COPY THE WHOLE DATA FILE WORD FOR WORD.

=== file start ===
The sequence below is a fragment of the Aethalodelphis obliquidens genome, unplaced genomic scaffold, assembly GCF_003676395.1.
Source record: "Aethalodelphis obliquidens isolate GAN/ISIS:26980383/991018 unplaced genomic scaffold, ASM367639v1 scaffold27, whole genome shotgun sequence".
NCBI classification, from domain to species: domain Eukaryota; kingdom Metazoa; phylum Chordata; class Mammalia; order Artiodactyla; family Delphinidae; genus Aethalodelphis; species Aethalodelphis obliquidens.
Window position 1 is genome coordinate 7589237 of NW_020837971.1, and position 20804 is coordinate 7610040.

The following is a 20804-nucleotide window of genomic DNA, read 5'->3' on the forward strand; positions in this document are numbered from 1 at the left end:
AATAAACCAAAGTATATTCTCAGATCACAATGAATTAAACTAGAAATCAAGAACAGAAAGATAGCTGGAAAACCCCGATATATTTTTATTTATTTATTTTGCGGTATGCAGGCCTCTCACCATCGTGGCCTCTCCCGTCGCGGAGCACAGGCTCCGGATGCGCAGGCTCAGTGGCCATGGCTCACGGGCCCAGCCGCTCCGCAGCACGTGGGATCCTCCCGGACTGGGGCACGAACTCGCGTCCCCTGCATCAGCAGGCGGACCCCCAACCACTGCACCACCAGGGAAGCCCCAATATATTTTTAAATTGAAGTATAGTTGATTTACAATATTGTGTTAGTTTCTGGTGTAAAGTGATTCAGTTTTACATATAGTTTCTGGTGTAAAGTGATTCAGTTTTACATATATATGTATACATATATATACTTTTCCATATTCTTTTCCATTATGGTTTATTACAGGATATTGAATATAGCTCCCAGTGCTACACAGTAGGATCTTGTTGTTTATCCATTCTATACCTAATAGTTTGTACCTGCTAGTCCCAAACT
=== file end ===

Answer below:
The sequence below is a fragment of the Aethalodelphis obliquidens genome, unplaced genomic scaffold, assembly GCF_003676395.1.
Source record: "Aethalodelphis obliquidens isolate GAN/ISIS:26980383/991018 unplaced genomic scaffold, ASM367639v1 scaffold27, whole genome shotgun sequence".
NCBI classification, from domain to species: domain Eukaryota; kingdom Metazoa; phylum Chordata; class Mammalia; order Artiodactyla; family Delphinidae; genus Aethalodelphis; species Aethalodelphis obliquidens.
Window position 1 is genome coordinate 7589237 of NW_020837971.1, and position 20804 is coordinate 7610040.

The following is a 20804-nucleotide window of genomic DNA, read 5'->3' on the forward strand; positions in this document are numbered from 1 at the left end:
AATAAACCAAAGTATATTCTCAGATCACAATGAATTAAACTAGAAATCAAGAACAGAAAGATAGCTGGAAAACCCCGATATATTTTTATTTATTTATTTTGCGGTATGCAGGCCTCTCACCATCGTGGCCTCTCCCGTCGCGGAGCACAGGCTCCGGATGCGCAGGCTCAGTGGCCATGGCTCACGGGCCCAGCCGCTCCGCAGCACGTGGGATCCTCCCGGACTGGGGCACGAACTCGCGTCCCCTGCATCAGCAGGCGGACCCCCAACCACTGCACCACCAGGGAAGCCCCAATATATTTTTAAATTGAAGTATAGTTGATTTACAATATTGTGTTAGTTTCTGGTGTAAAGTGATTCAGTTTTACATATAGTTTCTGGTGTAAAGTGATTCAGTTTTACATATATATGTATACATATATATACTTTTCCATATTCTTTTCCATTATGGTTTATTACAGGATATTGAATATAGCTCCCAGTGCTACACAGTAGGATCTTGTTGTTTATCCATTCTATACCTAATAGTTTGTACCTGCTAGTCCCAAACT